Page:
What struck me about the set was that songs I was already very familiar with sounded distinctly different, and I don’t think this was by accident. While the album has a predominantly summer-y/feel-good ambience, the live show was very much grittier. “Karaoke With No Crowd” was definitely a touch rockier, while “4 Letter Verb” actually had a bit of a lounge music feel to it. Ryan’s voice is also a lot raspier live than recorded and unfortunately he didn’t get as good a deal from the sound board as Massive Wagons did with his vocals sometimes fading. For half the set at least, we couldn’t hear Rob’s backing vocals at all.
Guitars and Mickey Richards’ drums ere clear throughout, though, and the crowd knew the words to most of the songs anyway… though there were those sneaky new ones. The set also included “Oh My God”, a solo track not on the album, but we also heard “Strength in Numbers” and “Moved To L.A.”, the latter of which has definitely been featured in the demos section on the Pledge page for the second album. It cunningly features the “C” word (almost) which Ryan played on while bantering with the crowd between songs.
This is where Ryan excels. He’s a nice guy who gives as good as he takes with an audience, but never comes across as either harsh or stupid. His humour is well-intended and often self-deprecating, but it is funny. He does a nice line in ‘tween-song chit-chat, even when he can’t understand a word the audience says… or so he claims! Maybe it’s a Texan thing because Bowling For Soup seem to struggle in Glasgow as well.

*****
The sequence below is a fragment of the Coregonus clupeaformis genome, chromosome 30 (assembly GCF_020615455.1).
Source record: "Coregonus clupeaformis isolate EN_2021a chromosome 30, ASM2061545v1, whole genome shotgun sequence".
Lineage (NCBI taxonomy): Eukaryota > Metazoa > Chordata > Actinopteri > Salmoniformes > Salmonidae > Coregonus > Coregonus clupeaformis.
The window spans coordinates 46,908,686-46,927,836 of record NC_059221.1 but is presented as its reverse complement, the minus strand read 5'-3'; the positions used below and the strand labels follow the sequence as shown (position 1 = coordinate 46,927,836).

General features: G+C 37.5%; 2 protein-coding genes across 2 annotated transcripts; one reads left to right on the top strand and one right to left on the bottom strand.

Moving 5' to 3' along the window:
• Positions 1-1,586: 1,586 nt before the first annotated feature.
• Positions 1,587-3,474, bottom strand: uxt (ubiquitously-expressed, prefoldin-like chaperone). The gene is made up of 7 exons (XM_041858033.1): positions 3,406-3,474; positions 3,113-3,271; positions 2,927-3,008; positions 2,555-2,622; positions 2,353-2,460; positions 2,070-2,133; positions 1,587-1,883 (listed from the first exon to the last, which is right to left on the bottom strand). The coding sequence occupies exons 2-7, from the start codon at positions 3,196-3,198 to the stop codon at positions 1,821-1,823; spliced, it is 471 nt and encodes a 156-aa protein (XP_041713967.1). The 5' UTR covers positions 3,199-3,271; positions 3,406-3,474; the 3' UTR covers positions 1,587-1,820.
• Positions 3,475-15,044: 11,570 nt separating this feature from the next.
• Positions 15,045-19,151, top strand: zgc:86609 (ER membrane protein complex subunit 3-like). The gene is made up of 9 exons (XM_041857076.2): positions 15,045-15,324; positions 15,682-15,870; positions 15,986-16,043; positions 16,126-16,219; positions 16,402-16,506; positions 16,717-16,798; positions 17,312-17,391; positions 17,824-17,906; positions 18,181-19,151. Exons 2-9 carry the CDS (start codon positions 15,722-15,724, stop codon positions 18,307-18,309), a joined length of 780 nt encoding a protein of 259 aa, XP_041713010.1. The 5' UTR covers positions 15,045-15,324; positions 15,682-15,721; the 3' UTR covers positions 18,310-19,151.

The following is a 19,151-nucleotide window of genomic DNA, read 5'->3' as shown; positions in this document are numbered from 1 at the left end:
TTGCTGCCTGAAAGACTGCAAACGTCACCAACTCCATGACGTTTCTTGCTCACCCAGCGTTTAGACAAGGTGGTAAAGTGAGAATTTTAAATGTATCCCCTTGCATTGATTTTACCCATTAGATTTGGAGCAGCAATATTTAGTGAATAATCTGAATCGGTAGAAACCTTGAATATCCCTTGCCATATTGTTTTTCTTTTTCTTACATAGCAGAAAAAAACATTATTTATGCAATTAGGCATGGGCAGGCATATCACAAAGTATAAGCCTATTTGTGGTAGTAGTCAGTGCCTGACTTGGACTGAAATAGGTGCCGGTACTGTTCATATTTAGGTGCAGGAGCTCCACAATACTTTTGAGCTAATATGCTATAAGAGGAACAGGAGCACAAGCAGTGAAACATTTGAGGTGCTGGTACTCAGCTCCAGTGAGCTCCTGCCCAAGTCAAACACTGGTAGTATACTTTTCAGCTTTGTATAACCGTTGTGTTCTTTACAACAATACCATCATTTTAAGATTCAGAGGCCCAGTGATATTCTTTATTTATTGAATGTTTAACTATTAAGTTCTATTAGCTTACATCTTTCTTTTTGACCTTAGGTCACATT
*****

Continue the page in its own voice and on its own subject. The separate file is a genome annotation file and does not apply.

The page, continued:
Topping up the set, we also got “Truth on Tape”, originally recorded by Ryan with his old band Smile Smile, but he rounded things up with the wonderful anthem “Freak Flag”.
Again, a great response from a happy crowd – in particular the “Laney” brigade to my left who seemed to have turned up purely to worship at the Altar of Rob and who left merrily with handfuls of bass picks!
Ah, but the headliner. Truly, and I mean this without the slightest hint of sarcasm or hyperbole, tonight we were in the presence of rock royalty. Ginger is a hell of a bloke. There can be fewer musicians who churn out the level of quality output that he pens. If he writes material that doesn’t suit his band… well, he forms another band. And then maintains that one along with the previous one. He’s written a book (which I wish I could have afforded), churned out singles during the days of The Wildhearts that had 2-3 new songs on every format, runs a record label and tours a couple of times a year.
The rest of the Ginger band shouldn’t be ignored, though, as without them we’d not have such a great live show. We have the energetic Toshi on bass, Conny Bloom (who looked like he just stepped out of a “Sgt Pepper”-era Beatles video) on guitars and Denzel on drums. They make a superb live combo, clicking together well despite looking like four pieces of completely different jigsaws.